Israel has released a 160-page report defending Operation Cast Lead in Gaza. The report aims to answer charges that the Israeli counterterror offensive was a “disproportionate” response to Hamas attacks on Israeli civilians, and accusations of war crimes.
The report, titled The Operation in Gaza (27 December 2008 – 18 January 2009): Factual and Legal aspects, is available online through the government website.
The stated goal of the paper is “to place the Gaza operation in its proper factual and legal context.” The paper offers a limited response to some accusations, “as the IDF is still conducting comprehensive investigations” into allegations regarding the conduct of IDF soldiers.
Hamas is blamed for the operation, with the report's authors explaining that Israel had “a right and an obligation” to defend its citizens, who were under “almost incessant” rocket and mortar shell attacks from Gaza. Not only was Hamas launching increasingly frequent attacks and deliberately targeting civilians, particularly children, but the terror group was actively working to increase the range and quality of its rockets.
While the report firmly supports Israel's counter-terror operations in Gaza, it also expresses regret for civilian casualties in Gaza. “Israel makes no attempt to minimize the human costs incurred.” However, the authors point out, “civilian deaths and damage to property, even when considerable, do not necessarily mean that violations of international law as such have occurred.”
The report makes use of Israeli statistics regarding casualties of the Gaza operation. Israeli investigators found that 1,166 Gaza residents were killed in the operation, the majority of them terrorists. Hamas, which does not define Hamas “police” or Hamas fighters aged 16-18 as terrorists, disputes the numbers, and claims that more than 1,400 Gaza residents were killed, most of them civilians.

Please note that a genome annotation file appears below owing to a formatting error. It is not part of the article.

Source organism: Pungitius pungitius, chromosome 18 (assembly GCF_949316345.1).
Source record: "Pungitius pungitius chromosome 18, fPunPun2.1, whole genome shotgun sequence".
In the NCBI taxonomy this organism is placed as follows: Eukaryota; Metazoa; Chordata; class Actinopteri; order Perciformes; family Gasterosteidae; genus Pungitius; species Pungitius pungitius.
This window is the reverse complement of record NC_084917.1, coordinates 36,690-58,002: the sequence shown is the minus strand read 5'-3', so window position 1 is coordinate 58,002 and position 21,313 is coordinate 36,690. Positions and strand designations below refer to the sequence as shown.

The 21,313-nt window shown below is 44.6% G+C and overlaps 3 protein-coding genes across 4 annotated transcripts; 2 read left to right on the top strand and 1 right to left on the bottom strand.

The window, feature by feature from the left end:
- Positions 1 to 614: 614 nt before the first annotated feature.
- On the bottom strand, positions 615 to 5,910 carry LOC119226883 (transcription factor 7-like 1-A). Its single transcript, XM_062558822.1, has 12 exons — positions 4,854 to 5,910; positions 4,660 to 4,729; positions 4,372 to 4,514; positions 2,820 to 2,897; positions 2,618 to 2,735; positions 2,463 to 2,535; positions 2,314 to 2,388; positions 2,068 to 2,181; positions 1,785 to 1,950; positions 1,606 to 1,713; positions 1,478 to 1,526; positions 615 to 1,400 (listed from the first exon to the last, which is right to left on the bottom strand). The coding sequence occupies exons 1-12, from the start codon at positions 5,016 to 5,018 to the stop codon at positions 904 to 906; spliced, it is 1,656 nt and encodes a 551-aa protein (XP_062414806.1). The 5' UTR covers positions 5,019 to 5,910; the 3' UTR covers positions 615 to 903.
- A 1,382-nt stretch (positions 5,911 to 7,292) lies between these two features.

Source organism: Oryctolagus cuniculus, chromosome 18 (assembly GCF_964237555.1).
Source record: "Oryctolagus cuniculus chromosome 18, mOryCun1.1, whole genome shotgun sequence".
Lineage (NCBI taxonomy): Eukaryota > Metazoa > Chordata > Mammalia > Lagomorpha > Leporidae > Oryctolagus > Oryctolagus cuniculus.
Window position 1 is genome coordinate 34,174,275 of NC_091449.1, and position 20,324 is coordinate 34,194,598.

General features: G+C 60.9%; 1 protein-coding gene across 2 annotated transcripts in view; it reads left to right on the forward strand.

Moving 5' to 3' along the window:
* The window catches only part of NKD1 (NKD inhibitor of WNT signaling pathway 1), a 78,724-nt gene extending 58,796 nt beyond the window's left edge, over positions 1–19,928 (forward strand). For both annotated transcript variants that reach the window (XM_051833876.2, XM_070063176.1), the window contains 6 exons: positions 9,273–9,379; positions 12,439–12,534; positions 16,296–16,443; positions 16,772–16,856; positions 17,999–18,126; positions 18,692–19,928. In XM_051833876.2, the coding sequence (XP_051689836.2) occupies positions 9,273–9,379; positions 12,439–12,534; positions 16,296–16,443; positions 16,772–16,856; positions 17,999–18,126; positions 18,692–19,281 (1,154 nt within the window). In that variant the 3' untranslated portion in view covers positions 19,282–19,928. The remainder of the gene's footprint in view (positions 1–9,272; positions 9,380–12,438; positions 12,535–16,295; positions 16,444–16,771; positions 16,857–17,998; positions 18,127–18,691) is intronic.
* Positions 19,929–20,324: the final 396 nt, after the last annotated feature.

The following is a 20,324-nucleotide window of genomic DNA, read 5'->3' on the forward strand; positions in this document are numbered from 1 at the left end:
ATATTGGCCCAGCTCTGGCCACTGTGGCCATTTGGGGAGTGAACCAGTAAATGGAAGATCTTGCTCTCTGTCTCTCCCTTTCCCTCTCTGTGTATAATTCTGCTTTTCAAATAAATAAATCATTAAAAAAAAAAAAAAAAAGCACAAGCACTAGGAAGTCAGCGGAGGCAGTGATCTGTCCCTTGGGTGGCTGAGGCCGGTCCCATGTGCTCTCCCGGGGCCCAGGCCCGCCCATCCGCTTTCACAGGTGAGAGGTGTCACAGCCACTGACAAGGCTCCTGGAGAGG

In defense of Israel's method of counting terrorists, the report makes use of Hamas propaganda and obituaries to prove that Hamas “police” are also active members of Hamas' openly terrorist armed forces.
Pictures Show Use of Civilian Shields
The report includes several pictures and aerial photographs backing Israel's claims that Hamas put Gaza civilians in danger by using them as human shields. Photos show terrorists firing rockets at Israeli towns from within Arab civilian centers, and setting up rockets and mortar launchers near private homes.
Newspapers and human rights groups are also quoted to provide proof of Hamas' abuse of its civilian population. In addition, the report makes use of testimony from Hamas terrorists captured during the operation, who admit to firing rockets from Gaza schools in order to reduce the chances of an Israeli response.
Hamas' weapons arsenal is also illustrated in several pictures, as is the damage caused by Hamas rockets that have hit Israeli towns.
Detailed Response to Allegations
The report gives detailed responses to several specific allegations involving civilian casualties. In some cases the IDF found that deaths were caused by IDF error, while in other cases investigators found that soldiers acted properly, and civilians were killed after choosing not to evacuate despite several warnings of immediate danger.
In still other cases, the IDF found that alleged Air Force strikes never took place, and the “civilians” listed as having died in the strikes were actually Hamas terrorists who had died in fighting elsewhere in Gaza.
Use of White Phosphorous
One of the controversies surrounding the Gaza operation was the IDF's alleged use of white phosphorous explosives. In fact, the IDF did not use white phosphorous as an incendiary or a weapon, but did use the substance to provide illumination or to create a smokescreen.
White phosphorous is not a banned weapon as human rights groups have claimed, the report states, as international treaties banning the use of incendiary weapons ban only those weapons used offensively, to create fires, and not those used to provide a screen.
If the IDF had refrained from using white phosphorous altogether, it would have risked more casualties, the report argues. In many cases, the use of smokescreens containing white phosphorous “prevented the need to use explosive munitions whose impact would have been considerably more dangerous,” it states.